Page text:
After studying our map and asking a travel agency for advice, we settled on a trek that took us along Iceland’s southern coast as far east as Skaftafell National Park, then northwest to the Snaefellsnes Peninsula and back south to Reykjavik. We’d have the best of both worlds, hitting some must-see spots along the “Golden Circle” route, but also getting off the beaten path.
Going to Iceland in winter brought two disappointments. We wanted to see cute little puffins, but those seabirds with the bright orange beaks only come in from the sea to breed during spring and summer. And whale-watching, while possible, was largely out of season.
So we’d have to make do with geysers, waterfalls, lava fields, black beaches, glaciers — and the Aurora Borealis.
Now, after our first night in Reykjavik, with all that snow on the ground, we were about to find out just how smart — or dumb — we’d been for choosing to drive ourselves.
We had intended to take a quick jaunt to the northeast of Reykjavik before turning toward Vik, Iceland’s southernmost village, where we would spend two nights. But because of the snow, the roads out of Reykjavik were closed until afternoon and the highway was shut down for the entire day. It would be straight to Vik.
We were excited and relieved to quickly leave the snow behind, with clear, flat roads that took us over the next two days to the attractions around Vik, including the Skogafoss waterfall, the glacier lagoon of Jokulsarlon, and the spectacular Reynisfjara, a black-sand beach.
But we hadn’t forgotten the fact that if you google “driving in Iceland in winter,” the first thing you come across is, “it’s not for the faint of heart.”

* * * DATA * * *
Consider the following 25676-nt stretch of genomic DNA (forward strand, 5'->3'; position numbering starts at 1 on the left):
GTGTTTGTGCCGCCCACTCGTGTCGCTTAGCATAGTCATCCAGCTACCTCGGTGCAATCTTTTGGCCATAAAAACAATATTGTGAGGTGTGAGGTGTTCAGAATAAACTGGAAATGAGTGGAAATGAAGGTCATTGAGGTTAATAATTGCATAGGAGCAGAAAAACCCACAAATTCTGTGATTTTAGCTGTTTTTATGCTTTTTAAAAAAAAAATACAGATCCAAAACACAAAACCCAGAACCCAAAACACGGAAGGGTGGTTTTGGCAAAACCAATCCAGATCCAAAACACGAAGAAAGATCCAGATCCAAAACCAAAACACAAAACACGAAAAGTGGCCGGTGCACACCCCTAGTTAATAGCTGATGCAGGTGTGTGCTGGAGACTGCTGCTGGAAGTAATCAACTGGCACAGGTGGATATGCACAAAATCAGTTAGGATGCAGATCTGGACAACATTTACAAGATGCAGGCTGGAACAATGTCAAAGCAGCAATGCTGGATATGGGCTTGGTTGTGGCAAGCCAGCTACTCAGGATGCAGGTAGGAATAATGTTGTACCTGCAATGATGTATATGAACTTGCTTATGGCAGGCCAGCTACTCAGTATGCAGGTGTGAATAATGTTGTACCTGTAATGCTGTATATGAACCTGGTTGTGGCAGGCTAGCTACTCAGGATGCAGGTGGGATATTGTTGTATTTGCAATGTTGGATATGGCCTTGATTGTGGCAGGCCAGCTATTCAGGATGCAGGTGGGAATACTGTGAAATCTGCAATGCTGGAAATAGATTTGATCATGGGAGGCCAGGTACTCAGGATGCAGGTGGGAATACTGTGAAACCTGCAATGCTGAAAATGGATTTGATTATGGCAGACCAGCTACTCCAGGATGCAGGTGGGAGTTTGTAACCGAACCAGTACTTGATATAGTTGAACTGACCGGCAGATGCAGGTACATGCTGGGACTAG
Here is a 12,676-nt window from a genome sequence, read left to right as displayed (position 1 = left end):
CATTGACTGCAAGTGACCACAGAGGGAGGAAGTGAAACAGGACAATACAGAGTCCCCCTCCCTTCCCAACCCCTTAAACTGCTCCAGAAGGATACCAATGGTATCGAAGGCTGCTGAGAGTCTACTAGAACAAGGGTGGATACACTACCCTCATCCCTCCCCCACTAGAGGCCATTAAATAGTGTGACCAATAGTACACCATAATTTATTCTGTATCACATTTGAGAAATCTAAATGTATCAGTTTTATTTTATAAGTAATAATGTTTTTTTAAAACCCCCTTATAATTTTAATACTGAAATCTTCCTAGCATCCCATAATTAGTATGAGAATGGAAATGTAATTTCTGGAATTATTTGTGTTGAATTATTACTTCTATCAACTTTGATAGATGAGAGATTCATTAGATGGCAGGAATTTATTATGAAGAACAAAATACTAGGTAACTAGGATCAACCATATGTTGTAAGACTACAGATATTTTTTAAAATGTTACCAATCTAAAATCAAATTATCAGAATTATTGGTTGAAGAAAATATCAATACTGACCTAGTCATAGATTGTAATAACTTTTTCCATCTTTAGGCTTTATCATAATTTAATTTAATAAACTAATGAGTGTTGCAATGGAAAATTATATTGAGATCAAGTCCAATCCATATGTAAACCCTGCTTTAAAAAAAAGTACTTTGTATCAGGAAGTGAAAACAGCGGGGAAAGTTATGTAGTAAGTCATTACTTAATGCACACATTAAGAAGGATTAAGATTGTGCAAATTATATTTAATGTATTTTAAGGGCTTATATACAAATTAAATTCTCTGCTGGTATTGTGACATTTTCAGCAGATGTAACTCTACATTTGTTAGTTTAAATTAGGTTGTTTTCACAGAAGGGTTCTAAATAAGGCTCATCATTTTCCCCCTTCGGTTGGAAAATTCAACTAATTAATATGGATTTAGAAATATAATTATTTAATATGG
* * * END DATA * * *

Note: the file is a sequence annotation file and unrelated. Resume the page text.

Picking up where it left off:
As we departed Vik and headed northeast toward our destination in Borgarnes, we found out why.
Our route took us to the waterfall at Gullfoss, the geyser at Selfoss and Thingvellir National Park. It also took us back into the snow and over some hair-raising roads.
In the winter, most roads in Iceland’s highlands (marked as F roads) are closed. But even those open year-round can be narrow, sometimes with little or no shoulder. Some main roads are gravel; fortunately, the lava rock used to make them is not as loose as the gravel on U.S. roads. Regardless, with ice and snow, our driving skills were put to the test.
I shouldn’t say our driving skills. When it comes to mountain roads, I have a touch of vehophobia. So able and fearless Kelly drove. Even as a passenger, there were times when I was happy to give the map some extra study just so I didn’t have to look out the window to see how far down the mountainside we might plunge if we hit a patch of ice.